Rick Rosner is the second-smartest man in the world as ranked by intelligence tests. He’s somewhat of a health junkie, too.
On the rare occasions that Rosner eats pizza, he peels off most of the cheese. He puts back 50 pills a day, including fish oil capsules and fancy multivitamins. And the Los Angeles resident doesn’t visit just one gym each night — he hits five.
“I just go from gym to gym to gym to gym to gym,” Rosner told Business Insider UK in an email.
The exercise routine sounds wacky, but Rosner insists on his unconventional regime as a way to stay motivated. The constant change of scenery means he never gets bored. Plus, he doesn’t waste time waiting for equipment.
“I don’t get so annoyed when some dope is sitting on a machine I want to use, just texting away,” Rosner said. “You can always hit a similar machine at the next gym.”
But making exercise pleasant is also about picking the right activity so that you can mould it into a habit. “If you make it an ordeal every time, it becomes easier to blow it off,” Rosner said.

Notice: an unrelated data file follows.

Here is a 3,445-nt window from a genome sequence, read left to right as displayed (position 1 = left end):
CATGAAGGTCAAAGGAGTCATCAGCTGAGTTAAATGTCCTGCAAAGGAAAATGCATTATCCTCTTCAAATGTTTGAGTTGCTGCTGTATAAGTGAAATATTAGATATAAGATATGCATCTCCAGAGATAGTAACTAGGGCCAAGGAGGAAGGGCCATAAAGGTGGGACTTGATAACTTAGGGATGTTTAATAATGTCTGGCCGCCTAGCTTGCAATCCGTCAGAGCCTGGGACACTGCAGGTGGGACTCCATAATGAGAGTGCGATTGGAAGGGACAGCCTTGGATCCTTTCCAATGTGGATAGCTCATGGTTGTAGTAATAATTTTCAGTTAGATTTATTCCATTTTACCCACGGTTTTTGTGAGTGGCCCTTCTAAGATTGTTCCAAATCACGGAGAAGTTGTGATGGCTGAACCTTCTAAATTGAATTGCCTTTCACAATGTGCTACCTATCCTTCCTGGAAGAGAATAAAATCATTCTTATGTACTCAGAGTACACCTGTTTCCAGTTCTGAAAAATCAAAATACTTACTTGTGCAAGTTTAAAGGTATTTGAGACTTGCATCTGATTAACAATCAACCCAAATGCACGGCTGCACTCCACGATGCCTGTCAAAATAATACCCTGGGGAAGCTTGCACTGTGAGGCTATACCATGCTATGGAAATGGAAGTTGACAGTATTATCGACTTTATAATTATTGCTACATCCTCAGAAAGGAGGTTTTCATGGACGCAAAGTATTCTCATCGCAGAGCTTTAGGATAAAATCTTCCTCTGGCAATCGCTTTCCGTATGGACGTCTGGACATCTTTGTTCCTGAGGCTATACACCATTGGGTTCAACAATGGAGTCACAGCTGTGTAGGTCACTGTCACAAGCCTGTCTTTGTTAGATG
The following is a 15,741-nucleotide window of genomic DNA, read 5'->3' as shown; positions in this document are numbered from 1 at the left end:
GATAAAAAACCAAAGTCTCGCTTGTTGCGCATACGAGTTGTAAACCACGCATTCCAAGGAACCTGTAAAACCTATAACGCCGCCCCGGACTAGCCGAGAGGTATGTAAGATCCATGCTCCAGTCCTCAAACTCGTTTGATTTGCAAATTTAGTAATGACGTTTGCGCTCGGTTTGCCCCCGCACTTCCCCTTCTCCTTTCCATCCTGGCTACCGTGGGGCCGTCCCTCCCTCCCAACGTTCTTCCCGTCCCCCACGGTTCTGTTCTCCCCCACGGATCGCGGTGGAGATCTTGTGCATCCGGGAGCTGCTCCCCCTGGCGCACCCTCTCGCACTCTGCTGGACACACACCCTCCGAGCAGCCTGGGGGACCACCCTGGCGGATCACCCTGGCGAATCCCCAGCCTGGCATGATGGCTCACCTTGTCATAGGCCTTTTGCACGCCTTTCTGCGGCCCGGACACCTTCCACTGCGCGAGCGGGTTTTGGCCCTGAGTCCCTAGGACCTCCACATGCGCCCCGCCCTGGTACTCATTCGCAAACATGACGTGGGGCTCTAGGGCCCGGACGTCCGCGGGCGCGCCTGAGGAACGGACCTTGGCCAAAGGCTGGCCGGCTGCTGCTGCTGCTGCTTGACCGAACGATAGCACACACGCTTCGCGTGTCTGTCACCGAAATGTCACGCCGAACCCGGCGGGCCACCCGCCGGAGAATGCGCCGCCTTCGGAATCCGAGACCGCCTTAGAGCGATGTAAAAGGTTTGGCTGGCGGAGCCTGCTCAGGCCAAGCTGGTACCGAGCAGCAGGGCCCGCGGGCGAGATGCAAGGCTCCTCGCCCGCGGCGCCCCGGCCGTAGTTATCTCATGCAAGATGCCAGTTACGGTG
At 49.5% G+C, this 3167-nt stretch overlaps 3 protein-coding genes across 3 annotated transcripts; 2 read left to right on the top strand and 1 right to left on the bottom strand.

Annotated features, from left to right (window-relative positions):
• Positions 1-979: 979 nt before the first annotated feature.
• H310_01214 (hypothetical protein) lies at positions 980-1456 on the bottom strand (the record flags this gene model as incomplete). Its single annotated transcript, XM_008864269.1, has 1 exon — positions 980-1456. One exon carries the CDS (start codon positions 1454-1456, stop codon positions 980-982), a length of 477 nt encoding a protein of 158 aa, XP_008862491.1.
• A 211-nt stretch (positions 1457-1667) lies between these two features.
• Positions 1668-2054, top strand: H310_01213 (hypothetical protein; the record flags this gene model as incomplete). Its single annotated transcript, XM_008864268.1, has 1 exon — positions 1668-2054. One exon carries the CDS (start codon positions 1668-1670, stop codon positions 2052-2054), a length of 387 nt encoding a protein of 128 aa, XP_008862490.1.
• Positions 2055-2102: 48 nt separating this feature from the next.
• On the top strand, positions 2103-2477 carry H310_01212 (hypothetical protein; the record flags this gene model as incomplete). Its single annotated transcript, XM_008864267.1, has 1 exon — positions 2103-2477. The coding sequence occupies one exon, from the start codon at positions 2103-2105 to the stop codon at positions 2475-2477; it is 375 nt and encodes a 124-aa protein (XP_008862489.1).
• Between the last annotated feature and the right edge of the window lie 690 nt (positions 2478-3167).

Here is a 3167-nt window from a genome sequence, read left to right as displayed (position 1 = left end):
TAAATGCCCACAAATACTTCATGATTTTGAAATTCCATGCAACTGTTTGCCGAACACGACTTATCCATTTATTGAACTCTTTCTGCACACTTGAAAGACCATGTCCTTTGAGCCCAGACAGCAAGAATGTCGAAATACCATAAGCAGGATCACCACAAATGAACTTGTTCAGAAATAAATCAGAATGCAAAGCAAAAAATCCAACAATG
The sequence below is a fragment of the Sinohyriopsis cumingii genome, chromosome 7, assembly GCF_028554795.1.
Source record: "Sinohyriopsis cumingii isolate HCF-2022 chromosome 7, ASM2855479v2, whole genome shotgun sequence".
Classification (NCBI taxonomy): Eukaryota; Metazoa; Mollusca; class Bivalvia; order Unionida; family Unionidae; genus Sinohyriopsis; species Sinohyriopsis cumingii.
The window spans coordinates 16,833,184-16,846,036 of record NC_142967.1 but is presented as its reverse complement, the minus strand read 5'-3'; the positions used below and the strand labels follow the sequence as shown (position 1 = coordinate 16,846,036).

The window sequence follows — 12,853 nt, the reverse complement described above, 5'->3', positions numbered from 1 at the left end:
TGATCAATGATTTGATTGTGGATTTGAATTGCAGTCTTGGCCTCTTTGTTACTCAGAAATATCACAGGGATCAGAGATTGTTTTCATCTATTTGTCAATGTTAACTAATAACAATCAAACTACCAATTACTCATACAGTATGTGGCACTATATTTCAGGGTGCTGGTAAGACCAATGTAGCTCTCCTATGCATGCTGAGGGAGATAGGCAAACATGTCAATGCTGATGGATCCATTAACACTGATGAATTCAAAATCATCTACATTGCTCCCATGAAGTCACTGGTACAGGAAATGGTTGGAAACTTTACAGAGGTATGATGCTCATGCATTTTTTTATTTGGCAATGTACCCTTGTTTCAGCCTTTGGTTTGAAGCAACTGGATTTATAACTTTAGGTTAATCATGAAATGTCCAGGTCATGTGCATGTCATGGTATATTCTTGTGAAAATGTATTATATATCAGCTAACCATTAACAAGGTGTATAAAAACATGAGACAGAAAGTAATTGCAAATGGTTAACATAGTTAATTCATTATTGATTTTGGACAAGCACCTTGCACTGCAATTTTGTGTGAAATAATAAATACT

Rosner mostly does weight machines instead of free weights because he says it’s too much effort to load and unload the bars. Between sets, he might read a book to ward off boredom.
If you’re worried about the cost of joining a gym (let alone a handful), Rosner has a tip for that too: negotiate your membership. “It’s a lot like buying a car,” Rosner said. “The salesperson will start high, and it takes time and stubbornness from you to drive down the rate to the gym’s actual best price.”
Rosner said his gym memberships are “ridiculously cheap.” He still pays $US25 a year for one chain of gyms from a special rate he got more than two decades ago. Another gym costs $US100 a year. He shells out about $US60 a month for a family membership at the YMCA with his wife.
“Averaged across all the gyms, I pay about ¢25 cents a workout,” Rosner estimated.
That doesn’t sound too miserable, right?
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